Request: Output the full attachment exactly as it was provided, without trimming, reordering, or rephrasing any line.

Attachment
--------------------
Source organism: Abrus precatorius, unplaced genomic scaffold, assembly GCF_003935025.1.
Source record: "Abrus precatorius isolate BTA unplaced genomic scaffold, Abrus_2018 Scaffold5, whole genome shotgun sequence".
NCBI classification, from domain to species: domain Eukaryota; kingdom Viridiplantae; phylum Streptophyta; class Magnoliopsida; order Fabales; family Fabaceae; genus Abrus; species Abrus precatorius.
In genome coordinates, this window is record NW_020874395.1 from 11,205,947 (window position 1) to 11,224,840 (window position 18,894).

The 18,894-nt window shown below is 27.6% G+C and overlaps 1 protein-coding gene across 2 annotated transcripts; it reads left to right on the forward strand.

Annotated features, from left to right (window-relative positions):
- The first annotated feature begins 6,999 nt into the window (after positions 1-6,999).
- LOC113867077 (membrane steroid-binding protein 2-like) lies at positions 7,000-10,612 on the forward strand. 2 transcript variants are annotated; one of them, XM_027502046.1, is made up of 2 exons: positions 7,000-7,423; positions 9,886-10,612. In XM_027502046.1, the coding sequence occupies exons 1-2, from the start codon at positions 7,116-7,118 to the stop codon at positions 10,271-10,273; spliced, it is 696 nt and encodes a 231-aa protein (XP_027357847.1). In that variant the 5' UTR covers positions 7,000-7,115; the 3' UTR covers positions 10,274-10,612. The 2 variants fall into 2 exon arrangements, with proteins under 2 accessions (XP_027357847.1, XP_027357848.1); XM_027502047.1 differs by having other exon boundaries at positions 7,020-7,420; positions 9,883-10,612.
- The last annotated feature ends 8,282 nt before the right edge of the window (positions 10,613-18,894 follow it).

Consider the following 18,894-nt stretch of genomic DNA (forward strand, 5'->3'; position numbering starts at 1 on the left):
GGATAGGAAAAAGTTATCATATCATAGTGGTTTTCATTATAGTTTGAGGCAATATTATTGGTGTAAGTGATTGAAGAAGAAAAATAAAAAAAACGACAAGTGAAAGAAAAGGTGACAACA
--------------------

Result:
Source organism: Abrus precatorius, unplaced genomic scaffold, assembly GCF_003935025.1.
Source record: "Abrus precatorius isolate BTA unplaced genomic scaffold, Abrus_2018 Scaffold5, whole genome shotgun sequence".
NCBI classification, from domain to species: domain Eukaryota; kingdom Viridiplantae; phylum Streptophyta; class Magnoliopsida; order Fabales; family Fabaceae; genus Abrus; species Abrus precatorius.
In genome coordinates, this window is record NW_020874395.1 from 11,205,947 (window position 1) to 11,224,840 (window position 18,894).

The 18,894-nt window shown below is 27.6% G+C and overlaps 1 protein-coding gene across 2 annotated transcripts; it reads left to right on the forward strand.

Annotated features, from left to right (window-relative positions):
- The first annotated feature begins 6,999 nt into the window (after positions 1-6,999).
- LOC113867077 (membrane steroid-binding protein 2-like) lies at positions 7,000-10,612 on the forward strand. 2 transcript variants are annotated; one of them, XM_027502046.1, is made up of 2 exons: positions 7,000-7,423; positions 9,886-10,612. In XM_027502046.1, the coding sequence occupies exons 1-2, from the start codon at positions 7,116-7,118 to the stop codon at positions 10,271-10,273; spliced, it is 696 nt and encodes a 231-aa protein (XP_027357847.1). In that variant the 5' UTR covers positions 7,000-7,115; the 3' UTR covers positions 10,274-10,612. The 2 variants fall into 2 exon arrangements, with proteins under 2 accessions (XP_027357847.1, XP_027357848.1); XM_027502047.1 differs by having other exon boundaries at positions 7,020-7,420; positions 9,883-10,612.
- The last annotated feature ends 8,282 nt before the right edge of the window (positions 10,613-18,894 follow it).

Consider the following 18,894-nt stretch of genomic DNA (forward strand, 5'->3'; position numbering starts at 1 on the left):
GGATAGGAAAAAGTTATCATATCATAGTGGTTTTCATTATAGTTTGAGGCAATATTATTGGTGTAAGTGATTGAAGAAGAAAAATAAAAAAAACGACAAGTGAAAGAAAAGGTGACAACA